Measuring the through-plane water content in a hydrogen fuel cell is critical to understanding this complicated heat and mass transport environment, where the waste heat produces temperature gradients, the inlet and outlet gases are a two phase flow phenomenon, and the porous media has a wide range of both pore diameters and wettabilities.
Neutron imaging has yielded valuable insight into the water content of fuel cells, since minimal changes to a test section are needed. A limit of neutron imaging is the achievable spatial resolution, which is primarily dominated by the detector. This effect is clearly demonstrated in, where the water content in a fuel cell was measured by three separate detectors at nominally the same operating conditions. With the new "10 micron" detector, researchers using the NIST neutron imaging facility are able to directly measure the water content and distribution in the porous media with unprecedented details that have been never achieved before.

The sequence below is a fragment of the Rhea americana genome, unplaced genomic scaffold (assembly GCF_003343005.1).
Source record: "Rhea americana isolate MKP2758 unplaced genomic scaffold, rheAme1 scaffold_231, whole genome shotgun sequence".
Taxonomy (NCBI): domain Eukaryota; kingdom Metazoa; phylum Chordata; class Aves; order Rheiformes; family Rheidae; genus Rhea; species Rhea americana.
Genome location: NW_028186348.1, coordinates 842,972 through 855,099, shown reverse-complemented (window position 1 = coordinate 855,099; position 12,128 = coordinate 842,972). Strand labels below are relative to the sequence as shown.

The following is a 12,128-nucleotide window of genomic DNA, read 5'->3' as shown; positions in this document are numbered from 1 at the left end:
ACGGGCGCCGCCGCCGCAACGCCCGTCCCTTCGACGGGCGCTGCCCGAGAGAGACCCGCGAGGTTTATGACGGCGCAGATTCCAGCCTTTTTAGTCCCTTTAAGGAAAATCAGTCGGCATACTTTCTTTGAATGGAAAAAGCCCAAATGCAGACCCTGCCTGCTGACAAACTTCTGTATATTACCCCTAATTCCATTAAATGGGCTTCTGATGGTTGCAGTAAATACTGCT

The approach at NIST is to define critical technical parameters of detectors, collaborate scientifically, and provide support to academic and industrial partners in the development of such detectors. This collaborative effort resulted in the development of high resolution detectors based on Micro-Channel Plates (MCPs) with sub-ten micrometer channel diameters and readout electronics capable of neutron count rates of greater than1 MHz; this represents a 20-fold improvement in the spatial resolution and factor of 1000 increase in neutron count rate over 4 years and is the current state-of-the-art in neutron detection. While the range of the charged particles in the MCPs limits the current resolution of this technology to about 10 μm, there is still development work in progress to increase the field of view for wider use of the enhanced imaging capability. Since there is a very significant interest in the studies of water transport, content, and mapping in catalysts layers and membranes, there is also ongoing exploration of other means to further improve the spatial resolution of neutron imaging.